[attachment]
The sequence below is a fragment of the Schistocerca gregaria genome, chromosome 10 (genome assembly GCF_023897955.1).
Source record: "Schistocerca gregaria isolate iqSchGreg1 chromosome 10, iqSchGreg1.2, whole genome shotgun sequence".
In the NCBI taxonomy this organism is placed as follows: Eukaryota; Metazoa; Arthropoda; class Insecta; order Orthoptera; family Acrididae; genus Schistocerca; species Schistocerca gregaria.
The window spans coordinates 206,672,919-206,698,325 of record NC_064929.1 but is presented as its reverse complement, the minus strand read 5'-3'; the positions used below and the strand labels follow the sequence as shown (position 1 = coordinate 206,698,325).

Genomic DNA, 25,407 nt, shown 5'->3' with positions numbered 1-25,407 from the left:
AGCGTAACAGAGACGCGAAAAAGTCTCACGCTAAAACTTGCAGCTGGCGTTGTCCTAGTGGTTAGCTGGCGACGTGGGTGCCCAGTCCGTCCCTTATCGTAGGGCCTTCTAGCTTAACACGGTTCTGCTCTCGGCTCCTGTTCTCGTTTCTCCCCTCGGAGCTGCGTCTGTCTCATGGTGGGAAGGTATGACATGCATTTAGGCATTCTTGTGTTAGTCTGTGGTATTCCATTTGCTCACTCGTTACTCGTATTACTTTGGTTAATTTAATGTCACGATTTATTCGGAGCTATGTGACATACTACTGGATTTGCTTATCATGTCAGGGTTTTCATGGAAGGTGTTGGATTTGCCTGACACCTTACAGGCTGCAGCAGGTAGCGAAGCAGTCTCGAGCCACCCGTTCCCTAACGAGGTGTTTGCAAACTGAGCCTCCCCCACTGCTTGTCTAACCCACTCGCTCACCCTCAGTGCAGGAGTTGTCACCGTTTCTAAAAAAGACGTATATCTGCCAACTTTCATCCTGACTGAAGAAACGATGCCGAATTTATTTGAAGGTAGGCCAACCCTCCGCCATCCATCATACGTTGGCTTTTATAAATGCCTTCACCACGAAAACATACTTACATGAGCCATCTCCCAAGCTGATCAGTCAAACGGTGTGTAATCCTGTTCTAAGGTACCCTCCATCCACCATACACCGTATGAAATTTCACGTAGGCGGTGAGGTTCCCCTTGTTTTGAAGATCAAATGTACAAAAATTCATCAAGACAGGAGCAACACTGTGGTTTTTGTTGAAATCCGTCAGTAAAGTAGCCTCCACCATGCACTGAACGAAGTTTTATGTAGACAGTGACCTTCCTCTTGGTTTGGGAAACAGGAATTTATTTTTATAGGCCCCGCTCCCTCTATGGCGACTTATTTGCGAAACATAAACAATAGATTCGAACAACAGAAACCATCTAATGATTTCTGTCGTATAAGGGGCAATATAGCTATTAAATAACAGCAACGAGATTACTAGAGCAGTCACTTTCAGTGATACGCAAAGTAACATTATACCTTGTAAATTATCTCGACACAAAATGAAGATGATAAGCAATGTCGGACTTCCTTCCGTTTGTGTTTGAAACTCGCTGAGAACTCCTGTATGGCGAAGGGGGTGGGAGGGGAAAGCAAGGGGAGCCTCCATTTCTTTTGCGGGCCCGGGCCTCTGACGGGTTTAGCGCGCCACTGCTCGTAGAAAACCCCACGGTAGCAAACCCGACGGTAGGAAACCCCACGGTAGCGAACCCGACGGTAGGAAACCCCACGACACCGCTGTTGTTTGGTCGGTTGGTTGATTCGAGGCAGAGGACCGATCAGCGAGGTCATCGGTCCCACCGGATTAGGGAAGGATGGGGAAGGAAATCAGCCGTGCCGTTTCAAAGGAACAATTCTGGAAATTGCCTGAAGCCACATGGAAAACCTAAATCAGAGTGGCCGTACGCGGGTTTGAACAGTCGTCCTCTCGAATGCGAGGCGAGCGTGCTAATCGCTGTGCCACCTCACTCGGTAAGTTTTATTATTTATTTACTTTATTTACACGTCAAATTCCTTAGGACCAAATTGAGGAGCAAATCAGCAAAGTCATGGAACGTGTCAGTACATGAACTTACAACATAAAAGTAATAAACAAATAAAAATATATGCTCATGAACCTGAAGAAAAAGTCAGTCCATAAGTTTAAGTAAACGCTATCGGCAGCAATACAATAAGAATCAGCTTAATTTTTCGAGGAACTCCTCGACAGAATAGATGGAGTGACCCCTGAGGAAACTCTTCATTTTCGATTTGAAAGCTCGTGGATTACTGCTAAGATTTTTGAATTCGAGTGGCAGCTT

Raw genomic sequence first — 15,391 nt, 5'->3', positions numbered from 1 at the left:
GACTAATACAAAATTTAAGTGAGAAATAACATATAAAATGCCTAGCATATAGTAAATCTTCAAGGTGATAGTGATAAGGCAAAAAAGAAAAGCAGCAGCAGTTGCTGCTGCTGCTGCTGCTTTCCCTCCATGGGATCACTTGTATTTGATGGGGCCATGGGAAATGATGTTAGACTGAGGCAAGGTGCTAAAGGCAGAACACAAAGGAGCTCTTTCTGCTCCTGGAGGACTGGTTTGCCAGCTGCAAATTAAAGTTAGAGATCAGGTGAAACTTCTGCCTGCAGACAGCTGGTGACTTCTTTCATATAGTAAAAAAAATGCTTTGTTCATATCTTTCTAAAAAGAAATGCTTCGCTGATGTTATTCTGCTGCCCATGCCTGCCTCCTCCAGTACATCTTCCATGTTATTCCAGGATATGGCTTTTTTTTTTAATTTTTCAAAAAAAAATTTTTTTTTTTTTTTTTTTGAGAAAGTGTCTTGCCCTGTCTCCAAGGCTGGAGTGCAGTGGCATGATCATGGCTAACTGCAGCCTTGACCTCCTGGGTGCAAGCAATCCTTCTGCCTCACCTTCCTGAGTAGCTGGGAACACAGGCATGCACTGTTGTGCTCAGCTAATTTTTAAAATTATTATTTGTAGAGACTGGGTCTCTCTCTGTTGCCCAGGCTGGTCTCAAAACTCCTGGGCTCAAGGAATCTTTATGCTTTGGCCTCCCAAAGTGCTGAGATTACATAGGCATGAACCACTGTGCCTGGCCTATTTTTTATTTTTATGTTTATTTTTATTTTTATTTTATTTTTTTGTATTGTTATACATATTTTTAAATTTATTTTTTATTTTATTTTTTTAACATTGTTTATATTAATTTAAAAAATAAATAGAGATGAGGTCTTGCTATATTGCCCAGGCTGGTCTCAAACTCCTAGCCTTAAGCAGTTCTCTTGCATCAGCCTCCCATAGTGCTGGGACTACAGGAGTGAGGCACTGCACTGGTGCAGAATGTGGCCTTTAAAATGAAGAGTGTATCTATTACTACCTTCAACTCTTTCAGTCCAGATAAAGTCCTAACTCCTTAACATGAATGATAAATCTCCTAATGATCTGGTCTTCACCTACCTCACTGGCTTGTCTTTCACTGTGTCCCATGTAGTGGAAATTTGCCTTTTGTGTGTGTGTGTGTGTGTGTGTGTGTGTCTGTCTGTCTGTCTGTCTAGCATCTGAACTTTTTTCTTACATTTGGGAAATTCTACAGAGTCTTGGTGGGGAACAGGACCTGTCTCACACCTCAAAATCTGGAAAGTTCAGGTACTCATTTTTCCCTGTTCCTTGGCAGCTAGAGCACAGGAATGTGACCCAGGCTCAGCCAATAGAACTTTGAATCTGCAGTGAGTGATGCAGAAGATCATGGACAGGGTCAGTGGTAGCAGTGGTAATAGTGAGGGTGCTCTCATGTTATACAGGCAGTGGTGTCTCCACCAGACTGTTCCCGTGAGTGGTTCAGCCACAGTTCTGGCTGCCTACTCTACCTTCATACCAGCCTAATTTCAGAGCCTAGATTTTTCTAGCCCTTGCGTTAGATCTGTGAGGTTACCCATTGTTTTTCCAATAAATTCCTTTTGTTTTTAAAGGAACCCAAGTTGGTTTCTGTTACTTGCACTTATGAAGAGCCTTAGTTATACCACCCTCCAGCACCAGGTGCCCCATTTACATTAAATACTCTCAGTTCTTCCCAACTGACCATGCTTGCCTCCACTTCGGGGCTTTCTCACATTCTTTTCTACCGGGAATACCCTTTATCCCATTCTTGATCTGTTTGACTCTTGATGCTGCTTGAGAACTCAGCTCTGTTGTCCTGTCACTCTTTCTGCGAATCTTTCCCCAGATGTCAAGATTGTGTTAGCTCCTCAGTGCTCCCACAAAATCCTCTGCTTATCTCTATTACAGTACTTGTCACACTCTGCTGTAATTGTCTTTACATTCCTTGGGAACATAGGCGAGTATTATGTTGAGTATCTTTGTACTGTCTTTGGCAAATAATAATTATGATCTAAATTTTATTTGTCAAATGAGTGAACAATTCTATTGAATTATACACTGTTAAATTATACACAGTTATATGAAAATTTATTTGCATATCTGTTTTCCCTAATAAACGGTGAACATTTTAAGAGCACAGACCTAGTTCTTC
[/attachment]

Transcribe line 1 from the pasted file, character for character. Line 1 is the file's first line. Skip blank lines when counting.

The sequence below is a fragment of the Schistocerca gregaria genome, chromosome 10 (genome assembly GCF_023897955.1).